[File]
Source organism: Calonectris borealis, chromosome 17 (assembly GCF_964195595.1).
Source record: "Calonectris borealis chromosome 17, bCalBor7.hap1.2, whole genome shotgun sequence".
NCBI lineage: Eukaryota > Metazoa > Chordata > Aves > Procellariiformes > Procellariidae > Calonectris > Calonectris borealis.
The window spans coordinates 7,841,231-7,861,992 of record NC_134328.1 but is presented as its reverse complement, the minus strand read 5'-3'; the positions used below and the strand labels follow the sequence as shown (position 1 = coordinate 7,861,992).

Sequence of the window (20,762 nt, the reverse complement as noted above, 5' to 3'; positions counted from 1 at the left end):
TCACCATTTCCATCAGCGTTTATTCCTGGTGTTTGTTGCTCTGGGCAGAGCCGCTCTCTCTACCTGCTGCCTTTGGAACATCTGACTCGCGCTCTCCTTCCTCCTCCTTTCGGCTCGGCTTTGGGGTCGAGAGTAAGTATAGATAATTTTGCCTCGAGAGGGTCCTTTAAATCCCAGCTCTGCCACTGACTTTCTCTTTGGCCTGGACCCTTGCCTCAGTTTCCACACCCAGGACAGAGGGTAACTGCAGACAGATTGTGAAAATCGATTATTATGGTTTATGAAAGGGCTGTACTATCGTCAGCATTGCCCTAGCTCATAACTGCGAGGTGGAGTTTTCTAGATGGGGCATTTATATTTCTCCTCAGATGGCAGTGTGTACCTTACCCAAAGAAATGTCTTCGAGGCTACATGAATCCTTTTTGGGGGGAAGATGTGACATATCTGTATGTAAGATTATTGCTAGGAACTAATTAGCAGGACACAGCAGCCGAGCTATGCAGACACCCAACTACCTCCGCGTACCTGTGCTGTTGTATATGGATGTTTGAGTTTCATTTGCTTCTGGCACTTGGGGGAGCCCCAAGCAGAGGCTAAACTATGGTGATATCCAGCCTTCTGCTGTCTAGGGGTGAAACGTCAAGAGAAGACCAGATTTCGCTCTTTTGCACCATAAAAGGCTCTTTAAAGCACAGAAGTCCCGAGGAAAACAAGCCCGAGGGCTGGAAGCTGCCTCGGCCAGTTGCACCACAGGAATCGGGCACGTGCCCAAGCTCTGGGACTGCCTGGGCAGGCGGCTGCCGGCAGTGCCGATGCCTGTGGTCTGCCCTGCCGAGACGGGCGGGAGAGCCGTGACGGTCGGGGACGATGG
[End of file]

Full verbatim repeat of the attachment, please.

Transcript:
Source organism: Calonectris borealis, chromosome 17 (assembly GCF_964195595.1).
Source record: "Calonectris borealis chromosome 17, bCalBor7.hap1.2, whole genome shotgun sequence".
NCBI lineage: Eukaryota > Metazoa > Chordata > Aves > Procellariiformes > Procellariidae > Calonectris > Calonectris borealis.
The window spans coordinates 7,841,231-7,861,992 of record NC_134328.1 but is presented as its reverse complement, the minus strand read 5'-3'; the positions used below and the strand labels follow the sequence as shown (position 1 = coordinate 7,861,992).

Sequence of the window (20,762 nt, the reverse complement as noted above, 5' to 3'; positions counted from 1 at the left end):
TCACCATTTCCATCAGCGTTTATTCCTGGTGTTTGTTGCTCTGGGCAGAGCCGCTCTCTCTACCTGCTGCCTTTGGAACATCTGACTCGCGCTCTCCTTCCTCCTCCTTTCGGCTCGGCTTTGGGGTCGAGAGTAAGTATAGATAATTTTGCCTCGAGAGGGTCCTTTAAATCCCAGCTCTGCCACTGACTTTCTCTTTGGCCTGGACCCTTGCCTCAGTTTCCACACCCAGGACAGAGGGTAACTGCAGACAGATTGTGAAAATCGATTATTATGGTTTATGAAAGGGCTGTACTATCGTCAGCATTGCCCTAGCTCATAACTGCGAGGTGGAGTTTTCTAGATGGGGCATTTATATTTCTCCTCAGATGGCAGTGTGTACCTTACCCAAAGAAATGTCTTCGAGGCTACATGAATCCTTTTTGGGGGGAAGATGTGACATATCTGTATGTAAGATTATTGCTAGGAACTAATTAGCAGGACACAGCAGCCGAGCTATGCAGACACCCAACTACCTCCGCGTACCTGTGCTGTTGTATATGGATGTTTGAGTTTCATTTGCTTCTGGCACTTGGGGGAGCCCCAAGCAGAGGCTAAACTATGGTGATATCCAGCCTTCTGCTGTCTAGGGGTGAAACGTCAAGAGAAGACCAGATTTCGCTCTTTTGCACCATAAAAGGCTCTTTAAAGCACAGAAGTCCCGAGGAAAACAAGCCCGAGGGCTGGAAGCTGCCTCGGCCAGTTGCACCACAGGAATCGGGCACGTGCCCAAGCTCTGGGACTGCCTGGGCAGGCGGCTGCCGGCAGTGCCGATGCCTGTGGTCTGCCCTGCCGAGACGGGCGGGAGAGCCGTGACGGTCGGGGACGATGG